Then Marge Rogers told me about window film. She had used a company called Decorative Films when she needed absolute privacy for a shower window. When she found out how completely effective it was in preventing visibility (even at night with shower light on), she thought of the possible applications for dogs. I took a look at the company’s website and was really impressed, but didn’t do anything for a while. Then a FaceBook friend (Hi Kim C!) posted about how easy it was, so I took the plunge. But instead of buying online, I decided to just get some window film at Home Depot.
That didn’t work out well for me, although it does for plenty of other people. I’m moderately handy, but I couldn’t get the stuff to stick right and it was a real mess. I asked Marge to grill her husband about the kind they got and some details about installation, and I decided to order some online. Cool thing: Decorative Films will send you up to five free samples! There are a lot of really beautiful ones, but I wanted to go for the most blocking possible, plus it’s a front window, so I got a really plain one. The name of the film I got is Clear Sand Blast.
Another cool thing about the company is that you can buy the film in different widths. I got a skinny roll—12 inches wide—since I had multiple small panes to do. That was enormously helpful. I think the whole project took 4-5 hours (I cut 24 panes, even though I ended up installing only 18 of them). That included washing the window panes and cleaning the frames.
And although it would have been easier with two people, I could apply the film by myself. The instructions and the toolkit you can buy for $2.99 are great. You can see from the closeup that I didn’t do a perfect job–there are some wee gaps between the film and the frame, and a few bubbles in the corners, but it looks good enough for me and gets the job done.
I left off the top row of panes because the dogs couldn’t see anything up that high, but I could see the trees and sky that way. I have the pre-cut pieces if I ever change my mind. I can also remove the existing film easily. It is well secured, but it comes off easily and doesn’t leave anything gummy.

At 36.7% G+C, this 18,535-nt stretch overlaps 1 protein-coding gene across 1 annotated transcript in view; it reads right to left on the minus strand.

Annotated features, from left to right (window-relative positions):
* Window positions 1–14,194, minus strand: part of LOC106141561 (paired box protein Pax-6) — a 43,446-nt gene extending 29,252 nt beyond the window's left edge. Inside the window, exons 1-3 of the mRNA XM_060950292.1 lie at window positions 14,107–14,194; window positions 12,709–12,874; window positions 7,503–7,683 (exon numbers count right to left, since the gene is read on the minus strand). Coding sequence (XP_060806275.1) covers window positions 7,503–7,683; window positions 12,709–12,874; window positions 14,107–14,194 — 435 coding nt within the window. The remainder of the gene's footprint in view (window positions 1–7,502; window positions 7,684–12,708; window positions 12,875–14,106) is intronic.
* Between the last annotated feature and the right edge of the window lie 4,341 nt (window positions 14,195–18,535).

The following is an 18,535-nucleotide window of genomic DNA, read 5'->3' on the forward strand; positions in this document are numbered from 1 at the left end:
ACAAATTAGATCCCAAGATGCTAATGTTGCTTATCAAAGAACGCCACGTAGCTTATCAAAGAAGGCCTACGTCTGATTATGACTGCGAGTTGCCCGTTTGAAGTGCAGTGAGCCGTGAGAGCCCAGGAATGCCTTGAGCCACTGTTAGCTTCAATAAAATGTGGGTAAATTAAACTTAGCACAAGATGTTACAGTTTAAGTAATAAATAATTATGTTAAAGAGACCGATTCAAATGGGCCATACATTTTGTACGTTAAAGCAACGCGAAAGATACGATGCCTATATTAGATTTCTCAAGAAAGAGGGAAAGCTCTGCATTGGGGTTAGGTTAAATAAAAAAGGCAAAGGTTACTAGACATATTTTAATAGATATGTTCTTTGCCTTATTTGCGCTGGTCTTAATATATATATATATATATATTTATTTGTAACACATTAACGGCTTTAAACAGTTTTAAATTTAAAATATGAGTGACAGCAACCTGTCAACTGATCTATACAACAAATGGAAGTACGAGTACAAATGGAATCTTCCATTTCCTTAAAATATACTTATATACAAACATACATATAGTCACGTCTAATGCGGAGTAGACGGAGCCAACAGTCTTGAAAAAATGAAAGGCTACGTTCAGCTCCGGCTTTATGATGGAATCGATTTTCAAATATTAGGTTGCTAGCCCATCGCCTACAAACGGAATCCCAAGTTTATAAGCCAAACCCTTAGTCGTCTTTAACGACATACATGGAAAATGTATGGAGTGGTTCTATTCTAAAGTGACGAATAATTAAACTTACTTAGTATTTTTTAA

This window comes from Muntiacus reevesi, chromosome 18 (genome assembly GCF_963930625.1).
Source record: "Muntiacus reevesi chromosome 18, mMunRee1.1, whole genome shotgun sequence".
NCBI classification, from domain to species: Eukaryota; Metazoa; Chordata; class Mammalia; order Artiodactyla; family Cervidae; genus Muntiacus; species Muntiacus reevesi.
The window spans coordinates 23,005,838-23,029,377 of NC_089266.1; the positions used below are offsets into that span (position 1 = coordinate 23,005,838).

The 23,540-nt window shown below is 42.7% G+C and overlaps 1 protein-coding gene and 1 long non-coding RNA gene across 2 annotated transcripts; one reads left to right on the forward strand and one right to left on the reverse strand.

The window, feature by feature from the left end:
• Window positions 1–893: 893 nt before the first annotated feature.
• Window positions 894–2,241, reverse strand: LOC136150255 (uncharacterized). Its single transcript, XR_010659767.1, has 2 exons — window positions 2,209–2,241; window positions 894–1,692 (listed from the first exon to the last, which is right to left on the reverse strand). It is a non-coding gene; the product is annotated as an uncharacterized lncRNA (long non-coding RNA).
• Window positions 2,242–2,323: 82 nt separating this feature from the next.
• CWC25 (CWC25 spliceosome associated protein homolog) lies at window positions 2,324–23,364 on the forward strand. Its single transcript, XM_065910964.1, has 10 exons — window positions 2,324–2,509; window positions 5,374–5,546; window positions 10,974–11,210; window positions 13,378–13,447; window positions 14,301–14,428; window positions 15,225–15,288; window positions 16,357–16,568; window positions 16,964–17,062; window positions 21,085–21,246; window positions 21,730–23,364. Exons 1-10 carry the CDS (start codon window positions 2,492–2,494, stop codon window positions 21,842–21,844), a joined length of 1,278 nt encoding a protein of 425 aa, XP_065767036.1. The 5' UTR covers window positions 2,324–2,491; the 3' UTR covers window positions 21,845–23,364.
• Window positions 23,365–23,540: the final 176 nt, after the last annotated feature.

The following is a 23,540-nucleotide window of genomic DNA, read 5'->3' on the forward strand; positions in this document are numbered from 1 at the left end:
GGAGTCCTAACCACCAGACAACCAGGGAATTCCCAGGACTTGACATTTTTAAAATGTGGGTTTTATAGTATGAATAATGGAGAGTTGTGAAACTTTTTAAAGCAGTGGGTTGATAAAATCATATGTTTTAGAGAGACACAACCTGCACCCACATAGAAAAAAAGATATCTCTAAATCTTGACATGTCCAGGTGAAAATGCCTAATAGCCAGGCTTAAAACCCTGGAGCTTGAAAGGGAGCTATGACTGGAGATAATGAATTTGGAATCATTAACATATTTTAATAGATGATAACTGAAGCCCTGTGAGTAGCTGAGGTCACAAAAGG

By the way, I am not affiliated with Decorative Films. Just a very, very happy customer.
Other Options and Resources
Emma Judson recommends Purlfrost for the UK folks.
And here are two other online companies I found in a casual search. They both feature film that stays in place by static cling, with no adhesive. But I have no experience with that. (And I suspect it might not have worked in Marge’s shower!)
Also keep in mind that you can get similar products at Home Depot and Lowe’s in the U.S.
Finally, Tena Parker of Success Just Clicks, who provided one of the photos below, has two nice posts on window film and other ideas for helping reactive dogs in the home. Here they are.
My poor, deprived dogs can’t see anything out the window anymore. (That’s a still from the “before” part that you see in the video embed!)
Here are more pics by some friends who also are very happy with window films. Click on any image for a bigger version.
Putting up window film doesn’t “cure” reactivity or aggression. It is management. But it prevents the dogs from practicing behaviors you don’t want, and getting themselves all worked up many times a day. Not to mention relieving the humans from a lot of barking! Even if you have a training plan regarding barking and reactivity, you will need to include management such as this to prevent practice of the behaviors.
Anybody have more tips for creating a lower stress environment for an anxious or reactive dog?
- Is it Punishment if you Withhold the Treat?
- Shut Down Dogs Part 2
- Threshold: It May Not Be What You Think
- Leaving the Scene: Clarifying the Science of Negative Reinforcement
- OMG Could She Really be Talking about the Continuum AGAIN?
Cppyright 2013 Eileen Anderson